On August 8, 2020, the President issued a memorandum directing the IRS to use its authority under IRC section 7508A to defer the withholding, deposit, and payment of the employee’s share of Social Security taxes (the 6.2% FICA tax that is withheld from employee wages). The IRS recently issued guidance that leave a number of questions unanswered or simply create more confusion.

Of particular interest is what is not included in Notice 2020-65:

1) The notice does not provide any elections for employees. The relief provision applies to the employer, not the employee. The notice identifies the employer as the Affected Taxpayer. There is no option for the employee to make an election to have the taxes continue to be withheld, and does not require the employee to make an affirmative election to have the withholding of taxes deferred. Employees who have their take home pay temporarily increased by not having Social Security taxes withheld will experience a 12.4% drop in take home pay after January 1, 2021 when double the amount of Social Security taxes begins to be withheld.

2) The notice does not state whether or not the deferral of taxes is voluntary. It simply states that the withholding and payment deadline is deferred. IRC section 7508A allows the IRS to extend the filing and payment deadline for taxes due to a presidentially declared disaster, but does not require taxpayers to delay the filing and payment of their taxes. The law appears to allow employers to continue to withhold and pay the tax at the time the wages are paid. In fact, the IRS notice specifically states: “If necessary, the Affected Taxpayer may make arrangements to otherwise
collect the total Applicable Taxes from the employee.” An employer may decide it is too big a risk not to withhold the tax and that it is necessary to continue to withhold the taxes from employee wages to insure that the funds will be available to pay the tax when payment is due.

3) The notice does not address the related employer rules.

4) The notice does not address how the deferral of withholding and payment of taxes will be reported on Form 941, Employer’s Quarterly Federal Tax Return.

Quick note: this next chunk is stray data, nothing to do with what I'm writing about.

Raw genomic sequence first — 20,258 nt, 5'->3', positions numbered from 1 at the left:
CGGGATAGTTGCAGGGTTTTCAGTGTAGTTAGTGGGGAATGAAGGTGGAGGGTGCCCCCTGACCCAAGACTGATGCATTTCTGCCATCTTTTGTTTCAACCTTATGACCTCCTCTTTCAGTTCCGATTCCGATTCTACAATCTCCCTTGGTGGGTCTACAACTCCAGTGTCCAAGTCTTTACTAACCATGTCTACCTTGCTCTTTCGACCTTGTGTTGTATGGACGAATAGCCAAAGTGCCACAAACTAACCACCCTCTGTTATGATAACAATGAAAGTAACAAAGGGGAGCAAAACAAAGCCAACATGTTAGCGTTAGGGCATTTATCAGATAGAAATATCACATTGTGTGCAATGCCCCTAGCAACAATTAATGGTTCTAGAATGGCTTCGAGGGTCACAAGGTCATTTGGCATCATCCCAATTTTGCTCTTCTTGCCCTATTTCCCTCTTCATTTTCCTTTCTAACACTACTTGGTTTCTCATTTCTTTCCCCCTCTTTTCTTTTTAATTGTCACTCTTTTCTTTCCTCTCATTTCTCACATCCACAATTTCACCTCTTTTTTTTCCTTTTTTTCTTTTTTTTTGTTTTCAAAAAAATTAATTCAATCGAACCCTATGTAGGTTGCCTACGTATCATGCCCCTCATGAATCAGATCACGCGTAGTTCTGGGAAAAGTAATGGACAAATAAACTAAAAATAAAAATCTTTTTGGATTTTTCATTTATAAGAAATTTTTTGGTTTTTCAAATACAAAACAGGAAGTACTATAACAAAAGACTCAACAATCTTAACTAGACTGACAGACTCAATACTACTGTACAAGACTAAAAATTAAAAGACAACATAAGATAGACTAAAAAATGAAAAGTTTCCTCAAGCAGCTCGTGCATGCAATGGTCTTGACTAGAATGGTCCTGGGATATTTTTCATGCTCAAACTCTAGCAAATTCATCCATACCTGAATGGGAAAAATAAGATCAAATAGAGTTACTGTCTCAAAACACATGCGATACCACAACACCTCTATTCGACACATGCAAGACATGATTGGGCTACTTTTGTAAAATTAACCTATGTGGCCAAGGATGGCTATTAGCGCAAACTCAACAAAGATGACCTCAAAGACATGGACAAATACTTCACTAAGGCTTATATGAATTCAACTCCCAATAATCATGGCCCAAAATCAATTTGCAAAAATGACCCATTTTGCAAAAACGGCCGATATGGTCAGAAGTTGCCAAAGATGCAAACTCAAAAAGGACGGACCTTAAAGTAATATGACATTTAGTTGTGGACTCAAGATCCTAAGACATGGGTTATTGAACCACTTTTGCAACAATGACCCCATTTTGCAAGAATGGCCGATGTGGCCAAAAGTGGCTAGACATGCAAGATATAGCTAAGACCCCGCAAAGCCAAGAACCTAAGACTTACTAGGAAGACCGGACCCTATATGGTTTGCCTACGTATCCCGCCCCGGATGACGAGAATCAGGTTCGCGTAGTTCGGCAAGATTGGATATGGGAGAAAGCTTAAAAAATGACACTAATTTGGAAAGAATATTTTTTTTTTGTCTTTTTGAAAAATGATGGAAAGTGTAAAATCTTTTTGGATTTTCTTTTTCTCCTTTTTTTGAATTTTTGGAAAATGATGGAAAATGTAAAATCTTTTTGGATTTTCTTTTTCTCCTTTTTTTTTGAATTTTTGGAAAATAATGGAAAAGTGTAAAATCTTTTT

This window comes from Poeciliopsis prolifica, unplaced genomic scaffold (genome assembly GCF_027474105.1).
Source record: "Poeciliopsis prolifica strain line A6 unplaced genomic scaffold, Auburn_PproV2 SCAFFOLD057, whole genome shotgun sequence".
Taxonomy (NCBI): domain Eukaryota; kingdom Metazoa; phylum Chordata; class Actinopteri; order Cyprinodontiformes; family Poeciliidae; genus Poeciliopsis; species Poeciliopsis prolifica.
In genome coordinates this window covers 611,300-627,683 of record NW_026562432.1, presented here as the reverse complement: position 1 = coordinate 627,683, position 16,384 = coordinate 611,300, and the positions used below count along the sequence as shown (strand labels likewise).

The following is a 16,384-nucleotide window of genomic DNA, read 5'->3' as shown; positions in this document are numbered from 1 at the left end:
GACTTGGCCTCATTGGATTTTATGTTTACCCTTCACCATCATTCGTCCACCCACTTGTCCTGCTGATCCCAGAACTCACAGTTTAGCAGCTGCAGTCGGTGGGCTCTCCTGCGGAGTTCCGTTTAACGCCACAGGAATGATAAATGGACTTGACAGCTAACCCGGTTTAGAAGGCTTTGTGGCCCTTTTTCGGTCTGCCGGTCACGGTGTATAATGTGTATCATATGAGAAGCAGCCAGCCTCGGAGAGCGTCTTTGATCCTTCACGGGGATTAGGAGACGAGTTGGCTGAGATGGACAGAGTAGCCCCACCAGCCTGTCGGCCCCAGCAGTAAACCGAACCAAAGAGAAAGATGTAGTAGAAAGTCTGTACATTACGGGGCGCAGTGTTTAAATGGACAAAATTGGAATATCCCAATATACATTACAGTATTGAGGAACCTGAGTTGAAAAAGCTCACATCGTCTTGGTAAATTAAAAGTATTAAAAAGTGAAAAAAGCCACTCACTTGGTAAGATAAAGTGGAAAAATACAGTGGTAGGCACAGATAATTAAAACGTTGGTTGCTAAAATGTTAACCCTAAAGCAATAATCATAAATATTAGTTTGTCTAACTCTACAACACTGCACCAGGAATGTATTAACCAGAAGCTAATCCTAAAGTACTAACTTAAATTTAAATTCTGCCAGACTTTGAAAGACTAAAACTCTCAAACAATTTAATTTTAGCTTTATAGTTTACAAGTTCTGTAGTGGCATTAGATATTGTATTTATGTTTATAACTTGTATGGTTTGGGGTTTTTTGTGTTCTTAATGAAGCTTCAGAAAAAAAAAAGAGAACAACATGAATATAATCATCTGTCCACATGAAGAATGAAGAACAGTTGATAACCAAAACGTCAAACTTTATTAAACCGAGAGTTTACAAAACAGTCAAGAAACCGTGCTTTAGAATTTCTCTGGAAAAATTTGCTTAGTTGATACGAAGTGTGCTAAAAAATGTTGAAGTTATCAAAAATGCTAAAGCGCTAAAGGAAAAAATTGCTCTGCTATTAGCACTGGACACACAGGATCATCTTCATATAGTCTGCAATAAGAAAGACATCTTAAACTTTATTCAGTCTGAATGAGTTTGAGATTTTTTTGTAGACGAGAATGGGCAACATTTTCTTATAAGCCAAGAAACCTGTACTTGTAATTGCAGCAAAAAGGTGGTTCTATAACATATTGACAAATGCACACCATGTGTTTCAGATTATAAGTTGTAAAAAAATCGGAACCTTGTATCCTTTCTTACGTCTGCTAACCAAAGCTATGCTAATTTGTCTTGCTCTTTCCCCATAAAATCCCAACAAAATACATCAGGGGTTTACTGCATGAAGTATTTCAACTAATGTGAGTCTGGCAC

5) The notice does not address a situation where the employee separates from service prior to the employer’s ability to withhold the taxes from employee wages. A footnote in the IRS notice says the deposit obligation for employee Social Security tax does not arise until the tax is withheld. Accordingly, by postponing the time for withholding the tax, the deposit obligation is delayed. However, Regulation section 31.3102-1(a) says the employer must collect the tax from the employee in some way, even if the wages are paid in something other than money, and pay over the tax to the government. The guidance does not provide any liability relief for
employers who are unable to eventually collect the tax from employees who quit prior to January 1, 2021.

6) The notice does not address a situation where the employer decides to not defer the withholding and payment of the employee’s share of Social Security tax, and then Congress later decides to forgive the tax liability. There will likely be political pressure on Congress to enact payroll tax forgiveness to avoid a decline in employee take home pay after January 1, 2021. By not taking advantage of the relief provided for in the notice, employees could eventually lose out on tax forgiveness.

7) The notice does not explain how the relief benefits the employer, even though the relief applies to the employer. By not withholding the tax, the employee’s take home pay is increased. Thus, the employer’s net payroll cost savings is zero. The relief is clearly for the employee, even though it is the employer who decides whether or not to take advantage of the relief. The employer’s relief appears to be limited to making the employee happy due to an increase in take home pay, which could be an incentive for the employer to take advantage of the relief.


Going Paperless


If taxpayers are still keeping old tax returns and receipts stuffed in a shoebox in the back of the closet, they might want to rethink that approach.  Everything you have to track for the IRS can be done digitally.  Since there’s no real downside to holding onto electronic records, you can keep digital records indefinitely.  Now is a good time to switch to e-delivery of all financial records. Benefits include quicker delivery, better security, easier to organize and retrieve, saves time and reduces paper clutter.  Most financial institutions offer up to 7 years of retrieval.

Generally, the IRS recommends keeping copies of tax returns and supporting documents at least three years. Some believe the rule of thumb for documents should be up to seven years in case a taxpayer needs to file an amended return or if questions arise. Keep records relating to real estate up to seven years after disposing of the property.

Health care information statements should be kept with other tax records. Taxpayers do not need to send these forms to IRS as proof of health coverage. The records taxpayers should keep include records of any employer-provided coverage, premiums paid, advance payments of the premium tax credit received and type of coverage. Taxpayers should keep these — as they do other tax records — generally for three years after they file their tax returns.

The IRS accepts digital documentation, so if you’re going paperless, you may dispose of paper records.  Be sure to shred your paper since the information may be confidential.  If you’re throwing things out and you’re not sure, scan it and then throw it out.